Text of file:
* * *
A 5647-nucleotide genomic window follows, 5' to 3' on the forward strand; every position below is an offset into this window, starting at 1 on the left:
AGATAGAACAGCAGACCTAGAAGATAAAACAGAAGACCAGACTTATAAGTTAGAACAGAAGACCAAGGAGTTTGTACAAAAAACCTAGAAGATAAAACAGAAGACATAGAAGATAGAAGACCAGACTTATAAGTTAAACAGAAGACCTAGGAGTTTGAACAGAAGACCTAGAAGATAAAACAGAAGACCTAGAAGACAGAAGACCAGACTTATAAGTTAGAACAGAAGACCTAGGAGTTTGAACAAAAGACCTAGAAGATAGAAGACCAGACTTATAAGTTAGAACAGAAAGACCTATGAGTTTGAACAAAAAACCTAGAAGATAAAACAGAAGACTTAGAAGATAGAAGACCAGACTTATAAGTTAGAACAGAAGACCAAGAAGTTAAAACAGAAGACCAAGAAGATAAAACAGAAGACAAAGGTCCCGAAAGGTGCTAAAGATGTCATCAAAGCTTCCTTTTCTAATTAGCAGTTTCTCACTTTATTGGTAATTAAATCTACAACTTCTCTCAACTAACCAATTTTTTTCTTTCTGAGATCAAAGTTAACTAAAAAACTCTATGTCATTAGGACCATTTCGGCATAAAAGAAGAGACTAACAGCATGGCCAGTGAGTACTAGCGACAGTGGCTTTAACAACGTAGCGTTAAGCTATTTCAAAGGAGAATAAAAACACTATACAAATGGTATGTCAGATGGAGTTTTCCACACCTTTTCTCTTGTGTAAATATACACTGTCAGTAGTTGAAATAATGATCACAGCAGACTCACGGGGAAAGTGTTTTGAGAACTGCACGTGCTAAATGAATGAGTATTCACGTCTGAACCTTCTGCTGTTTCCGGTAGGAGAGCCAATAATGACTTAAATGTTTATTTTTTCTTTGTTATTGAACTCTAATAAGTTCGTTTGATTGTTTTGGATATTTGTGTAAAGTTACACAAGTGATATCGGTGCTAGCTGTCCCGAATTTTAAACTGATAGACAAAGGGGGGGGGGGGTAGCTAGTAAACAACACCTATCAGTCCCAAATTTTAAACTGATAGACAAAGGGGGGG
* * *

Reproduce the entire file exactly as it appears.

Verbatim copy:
A 5647-nucleotide genomic window follows, 5' to 3' on the forward strand; every position below is an offset into this window, starting at 1 on the left:
AGATAGAACAGCAGACCTAGAAGATAAAACAGAAGACCAGACTTATAAGTTAGAACAGAAGACCAAGGAGTTTGTACAAAAAACCTAGAAGATAAAACAGAAGACATAGAAGATAGAAGACCAGACTTATAAGTTAAACAGAAGACCTAGGAGTTTGAACAGAAGACCTAGAAGATAAAACAGAAGACCTAGAAGACAGAAGACCAGACTTATAAGTTAGAACAGAAGACCTAGGAGTTTGAACAAAAGACCTAGAAGATAGAAGACCAGACTTATAAGTTAGAACAGAAAGACCTATGAGTTTGAACAAAAAACCTAGAAGATAAAACAGAAGACTTAGAAGATAGAAGACCAGACTTATAAGTTAGAACAGAAGACCAAGAAGTTAAAACAGAAGACCAAGAAGATAAAACAGAAGACAAAGGTCCCGAAAGGTGCTAAAGATGTCATCAAAGCTTCCTTTTCTAATTAGCAGTTTCTCACTTTATTGGTAATTAAATCTACAACTTCTCTCAACTAACCAATTTTTTTCTTTCTGAGATCAAAGTTAACTAAAAAACTCTATGTCATTAGGACCATTTCGGCATAAAAGAAGAGACTAACAGCATGGCCAGTGAGTACTAGCGACAGTGGCTTTAACAACGTAGCGTTAAGCTATTTCAAAGGAGAATAAAAACACTATACAAATGGTATGTCAGATGGAGTTTTCCACACCTTTTCTCTTGTGTAAATATACACTGTCAGTAGTTGAAATAATGATCACAGCAGACTCACGGGGAAAGTGTTTTGAGAACTGCACGTGCTAAATGAATGAGTATTCACGTCTGAACCTTCTGCTGTTTCCGGTAGGAGAGCCAATAATGACTTAAATGTTTATTTTTTCTTTGTTATTGAACTCTAATAAGTTCGTTTGATTGTTTTGGATATTTGTGTAAAGTTACACAAGTGATATCGGTGCTAGCTGTCCCGAATTTTAAACTGATAGACAAAGGGGGGGGGGGGTAGCTAGTAAACAACACCTATCAGTCCCAAATTTTAAACTGATAGACAAAGGGGGGG